Foco Woes

Only at Foco does the most important meal of the day suddenly become the least.

I’ll admit, I haven’t been the biggest breakfast person this term.  With my earliest class at 12:30, I tend to sleep through it and dream of Special K Red Berries with added fresh fruit, Quaker Apple Cinnamon Oatmeal with even more apples sliced in, homemade pancakes, and my dad’s heavenly breakfast sandwiches.

Browsing the FoCo menu one day because I had to tutor Econ at 11 and wanted to eat something besides a KAF pastry before the gym and my 2A, I saw Apple Oatmeal Pancakes at Ma Thayer’s under Thursday’s breakfast menu.  I decided to stop being nocturnal, wake up earlier, and do the whole breakfast thing so I could try those pancakes. And put apples and caramel on top. I’m a visionary like that.

So I walk into Foco at 10:30 AM, a solid half hour before the “lunch” meal swipe begins, and there’s rice and chicken stir-fry and beef, but no pancakes.  Apparently 10:30 AM is even too late for eggs.  So, basically, going into FoCo with a breakfast meal swipe can’t even get you breakfast.

Okay, so I put together intensely delicious bowl of oatmeal with raisins and banana and cinnamon, but it’s the principle of FoCo not following its own policies that  really gets me. A restaurant wouldn’t dare stop offering its lunch menu before the designated time just so they could prepare for dinner.  It’s simply juvenile, and not what I would expect of an Ivy League institution’s dining hall.  However, I wasn’t even that surprised because it was FoCo. FoCo is the big stupid dog with a big heart and no brains that you can’t simply neglect, but you kind of secretly wish it’ll run into a car so you can have something more intelligent that can actually play catch without hurting itself.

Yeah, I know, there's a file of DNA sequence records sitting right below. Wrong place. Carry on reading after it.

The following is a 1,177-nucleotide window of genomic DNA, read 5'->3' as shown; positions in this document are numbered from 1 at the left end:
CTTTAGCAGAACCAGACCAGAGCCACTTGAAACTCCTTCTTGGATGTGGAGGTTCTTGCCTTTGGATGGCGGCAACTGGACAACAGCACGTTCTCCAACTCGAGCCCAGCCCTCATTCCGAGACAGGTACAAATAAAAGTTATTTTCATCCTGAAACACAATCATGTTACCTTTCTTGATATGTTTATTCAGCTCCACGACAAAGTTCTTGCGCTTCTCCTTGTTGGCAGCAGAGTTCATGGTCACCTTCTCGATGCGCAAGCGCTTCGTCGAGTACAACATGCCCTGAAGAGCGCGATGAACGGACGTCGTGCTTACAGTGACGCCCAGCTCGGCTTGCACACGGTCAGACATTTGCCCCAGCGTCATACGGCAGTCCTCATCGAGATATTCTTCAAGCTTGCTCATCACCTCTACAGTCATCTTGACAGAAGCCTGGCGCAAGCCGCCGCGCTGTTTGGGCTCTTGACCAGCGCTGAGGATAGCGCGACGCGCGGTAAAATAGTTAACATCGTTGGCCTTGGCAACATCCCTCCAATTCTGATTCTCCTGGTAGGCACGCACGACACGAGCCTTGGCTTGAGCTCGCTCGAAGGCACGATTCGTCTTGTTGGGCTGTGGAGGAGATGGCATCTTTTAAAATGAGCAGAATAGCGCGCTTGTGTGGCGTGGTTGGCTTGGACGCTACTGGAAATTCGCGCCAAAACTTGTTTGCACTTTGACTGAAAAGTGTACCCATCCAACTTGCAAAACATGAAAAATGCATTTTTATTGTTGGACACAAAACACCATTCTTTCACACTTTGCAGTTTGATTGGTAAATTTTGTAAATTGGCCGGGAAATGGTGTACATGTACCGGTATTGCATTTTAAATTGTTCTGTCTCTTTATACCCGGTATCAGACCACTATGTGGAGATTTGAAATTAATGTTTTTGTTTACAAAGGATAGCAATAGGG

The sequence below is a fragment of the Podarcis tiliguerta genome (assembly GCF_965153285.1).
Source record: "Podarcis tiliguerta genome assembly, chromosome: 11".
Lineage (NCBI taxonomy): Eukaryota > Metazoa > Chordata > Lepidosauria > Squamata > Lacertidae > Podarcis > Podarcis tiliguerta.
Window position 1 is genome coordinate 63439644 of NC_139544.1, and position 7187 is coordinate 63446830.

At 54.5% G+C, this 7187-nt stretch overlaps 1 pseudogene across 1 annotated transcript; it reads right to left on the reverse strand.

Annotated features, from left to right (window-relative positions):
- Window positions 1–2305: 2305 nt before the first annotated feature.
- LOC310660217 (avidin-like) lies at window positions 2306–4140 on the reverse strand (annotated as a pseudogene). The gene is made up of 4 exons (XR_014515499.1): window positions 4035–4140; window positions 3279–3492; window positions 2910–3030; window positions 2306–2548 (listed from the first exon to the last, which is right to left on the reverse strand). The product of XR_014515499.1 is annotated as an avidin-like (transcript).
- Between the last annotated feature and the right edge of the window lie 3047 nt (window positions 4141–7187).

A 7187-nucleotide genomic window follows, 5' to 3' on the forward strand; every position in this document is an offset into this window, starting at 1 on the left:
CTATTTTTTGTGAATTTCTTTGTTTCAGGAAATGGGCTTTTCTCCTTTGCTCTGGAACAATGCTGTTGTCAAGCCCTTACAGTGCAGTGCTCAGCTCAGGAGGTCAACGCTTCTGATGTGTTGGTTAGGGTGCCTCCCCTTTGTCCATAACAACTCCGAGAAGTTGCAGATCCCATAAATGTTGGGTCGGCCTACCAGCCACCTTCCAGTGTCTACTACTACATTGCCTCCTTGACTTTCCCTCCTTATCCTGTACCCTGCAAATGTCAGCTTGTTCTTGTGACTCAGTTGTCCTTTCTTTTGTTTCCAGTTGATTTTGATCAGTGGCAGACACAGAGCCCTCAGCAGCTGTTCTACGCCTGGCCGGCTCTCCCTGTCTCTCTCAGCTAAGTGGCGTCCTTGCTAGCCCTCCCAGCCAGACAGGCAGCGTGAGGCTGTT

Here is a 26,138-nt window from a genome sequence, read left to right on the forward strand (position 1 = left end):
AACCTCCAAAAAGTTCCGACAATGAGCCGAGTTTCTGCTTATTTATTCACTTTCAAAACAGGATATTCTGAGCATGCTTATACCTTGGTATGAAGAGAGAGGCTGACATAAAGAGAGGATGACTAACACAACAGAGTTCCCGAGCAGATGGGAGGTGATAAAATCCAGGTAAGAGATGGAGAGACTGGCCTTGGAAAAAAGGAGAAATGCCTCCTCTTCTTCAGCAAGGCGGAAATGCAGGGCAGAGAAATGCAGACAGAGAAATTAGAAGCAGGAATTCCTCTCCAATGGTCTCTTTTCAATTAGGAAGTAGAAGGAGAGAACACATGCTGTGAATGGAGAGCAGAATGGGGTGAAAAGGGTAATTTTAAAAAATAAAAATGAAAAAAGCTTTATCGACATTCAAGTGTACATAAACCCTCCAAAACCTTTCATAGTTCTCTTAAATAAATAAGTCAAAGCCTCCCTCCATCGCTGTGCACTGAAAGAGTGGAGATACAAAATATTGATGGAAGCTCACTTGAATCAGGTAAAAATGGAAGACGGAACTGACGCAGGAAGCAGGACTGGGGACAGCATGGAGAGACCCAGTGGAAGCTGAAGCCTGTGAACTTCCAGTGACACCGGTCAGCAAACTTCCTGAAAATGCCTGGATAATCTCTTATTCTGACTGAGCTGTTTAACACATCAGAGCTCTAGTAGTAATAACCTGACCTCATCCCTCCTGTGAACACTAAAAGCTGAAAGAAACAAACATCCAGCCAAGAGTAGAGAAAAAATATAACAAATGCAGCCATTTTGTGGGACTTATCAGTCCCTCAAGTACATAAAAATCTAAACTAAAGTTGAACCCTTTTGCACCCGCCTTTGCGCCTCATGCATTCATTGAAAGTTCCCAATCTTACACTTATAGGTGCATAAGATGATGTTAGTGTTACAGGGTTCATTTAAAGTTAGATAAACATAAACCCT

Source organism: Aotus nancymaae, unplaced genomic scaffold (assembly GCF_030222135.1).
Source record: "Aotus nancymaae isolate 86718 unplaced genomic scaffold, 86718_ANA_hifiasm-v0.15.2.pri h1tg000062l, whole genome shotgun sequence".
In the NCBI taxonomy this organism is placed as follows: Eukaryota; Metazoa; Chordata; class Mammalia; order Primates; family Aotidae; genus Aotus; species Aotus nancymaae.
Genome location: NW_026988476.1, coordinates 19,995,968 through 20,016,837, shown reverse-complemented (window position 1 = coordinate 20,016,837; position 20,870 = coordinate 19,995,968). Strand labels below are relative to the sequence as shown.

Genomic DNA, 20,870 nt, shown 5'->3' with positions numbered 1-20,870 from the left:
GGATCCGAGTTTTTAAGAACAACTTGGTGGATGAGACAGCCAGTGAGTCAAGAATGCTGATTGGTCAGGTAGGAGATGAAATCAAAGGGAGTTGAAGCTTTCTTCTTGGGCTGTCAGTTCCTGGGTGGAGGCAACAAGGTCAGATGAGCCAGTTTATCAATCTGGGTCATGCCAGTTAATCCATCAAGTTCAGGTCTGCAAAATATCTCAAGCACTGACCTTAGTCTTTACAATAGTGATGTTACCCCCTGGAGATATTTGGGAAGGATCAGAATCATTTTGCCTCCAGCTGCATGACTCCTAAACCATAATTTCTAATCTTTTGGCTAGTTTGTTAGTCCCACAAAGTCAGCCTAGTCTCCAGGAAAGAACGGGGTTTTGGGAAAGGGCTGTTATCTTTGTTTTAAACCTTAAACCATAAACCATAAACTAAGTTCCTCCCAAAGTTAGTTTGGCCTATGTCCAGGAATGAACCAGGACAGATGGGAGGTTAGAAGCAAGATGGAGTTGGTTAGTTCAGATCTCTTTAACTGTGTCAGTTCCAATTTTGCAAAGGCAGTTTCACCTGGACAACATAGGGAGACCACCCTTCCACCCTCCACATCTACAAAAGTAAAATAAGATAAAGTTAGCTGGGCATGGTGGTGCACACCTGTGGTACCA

Honestly, how hard is it to leave some eggs and pancakes out while you make up some chicken dish?  I would have gladly made some for myself, and they’d taste better, too.  Frying pancakes and scrambling eggs are probably the two easiest and least time-consuming things in the book; you’d think there would be no problem churning out your basic breakfast foods.  Everyone knows how much it turns a person’s tastebuds off to be presented with lunch options when you’re expecting breakfast flavors.  And doesn’t Dr. Kim know that breakfast is the most important meal of the day?  If I’m going to use use one of my swipes in the breakfast period, is it too much to ask for some breakfast?

 

Meghan Hassett